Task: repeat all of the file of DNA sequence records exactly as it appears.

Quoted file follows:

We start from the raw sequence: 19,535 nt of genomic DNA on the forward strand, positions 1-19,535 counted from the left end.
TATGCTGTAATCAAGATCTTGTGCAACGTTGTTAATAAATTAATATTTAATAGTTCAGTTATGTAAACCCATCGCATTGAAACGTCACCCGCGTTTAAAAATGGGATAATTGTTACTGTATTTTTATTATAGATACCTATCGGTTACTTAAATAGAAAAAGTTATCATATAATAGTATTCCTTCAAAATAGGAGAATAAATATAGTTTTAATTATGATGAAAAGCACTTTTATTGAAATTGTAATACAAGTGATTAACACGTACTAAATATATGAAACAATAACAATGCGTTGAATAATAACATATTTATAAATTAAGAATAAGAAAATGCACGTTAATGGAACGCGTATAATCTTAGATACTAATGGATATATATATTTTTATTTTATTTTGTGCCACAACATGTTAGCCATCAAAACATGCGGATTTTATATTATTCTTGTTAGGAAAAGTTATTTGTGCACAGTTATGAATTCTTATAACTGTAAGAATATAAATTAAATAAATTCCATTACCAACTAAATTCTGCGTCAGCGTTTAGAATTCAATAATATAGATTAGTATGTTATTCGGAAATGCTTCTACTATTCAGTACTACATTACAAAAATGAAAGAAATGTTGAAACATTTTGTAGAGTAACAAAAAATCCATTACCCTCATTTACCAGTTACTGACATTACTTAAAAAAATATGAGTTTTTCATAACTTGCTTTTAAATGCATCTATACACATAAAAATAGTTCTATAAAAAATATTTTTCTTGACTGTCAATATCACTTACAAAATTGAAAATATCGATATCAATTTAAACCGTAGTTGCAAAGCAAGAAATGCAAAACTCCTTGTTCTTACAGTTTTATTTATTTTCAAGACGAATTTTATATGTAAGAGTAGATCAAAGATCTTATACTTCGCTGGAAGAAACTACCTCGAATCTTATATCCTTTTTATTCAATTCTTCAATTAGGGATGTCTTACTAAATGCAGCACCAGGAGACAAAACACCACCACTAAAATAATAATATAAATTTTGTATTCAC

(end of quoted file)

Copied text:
We start from the raw sequence: 19,535 nt of genomic DNA on the forward strand, positions 1-19,535 counted from the left end.
TATGCTGTAATCAAGATCTTGTGCAACGTTGTTAATAAATTAATATTTAATAGTTCAGTTATGTAAACCCATCGCATTGAAACGTCACCCGCGTTTAAAAATGGGATAATTGTTACTGTATTTTTATTATAGATACCTATCGGTTACTTAAATAGAAAAAGTTATCATATAATAGTATTCCTTCAAAATAGGAGAATAAATATAGTTTTAATTATGATGAAAAGCACTTTTATTGAAATTGTAATACAAGTGATTAACACGTACTAAATATATGAAACAATAACAATGCGTTGAATAATAACATATTTATAAATTAAGAATAAGAAAATGCACGTTAATGGAACGCGTATAATCTTAGATACTAATGGATATATATATTTTTATTTTATTTTGTGCCACAACATGTTAGCCATCAAAACATGCGGATTTTATATTATTCTTGTTAGGAAAAGTTATTTGTGCACAGTTATGAATTCTTATAACTGTAAGAATATAAATTAAATAAATTCCATTACCAACTAAATTCTGCGTCAGCGTTTAGAATTCAATAATATAGATTAGTATGTTATTCGGAAATGCTTCTACTATTCAGTACTACATTACAAAAATGAAAGAAATGTTGAAACATTTTGTAGAGTAACAAAAAATCCATTACCCTCATTTACCAGTTACTGACATTACTTAAAAAAATATGAGTTTTTCATAACTTGCTTTTAAATGCATCTATACACATAAAAATAGTTCTATAAAAAATATTTTTCTTGACTGTCAATATCACTTACAAAATTGAAAATATCGATATCAATTTAAACCGTAGTTGCAAAGCAAGAAATGCAAAACTCCTTGTTCTTACAGTTTTATTTATTTTCAAGACGAATTTTATATGTAAGAGTAGATCAAAGATCTTATACTTCGCTGGAAGAAACTACCTCGAATCTTATATCCTTTTTATTCAATTCTTCAATTAGGGATGTCTTACTAAATGCAGCACCAGGAGACAAAACACCACCACTAAAATAATAATATAAATTTTGTATTCAC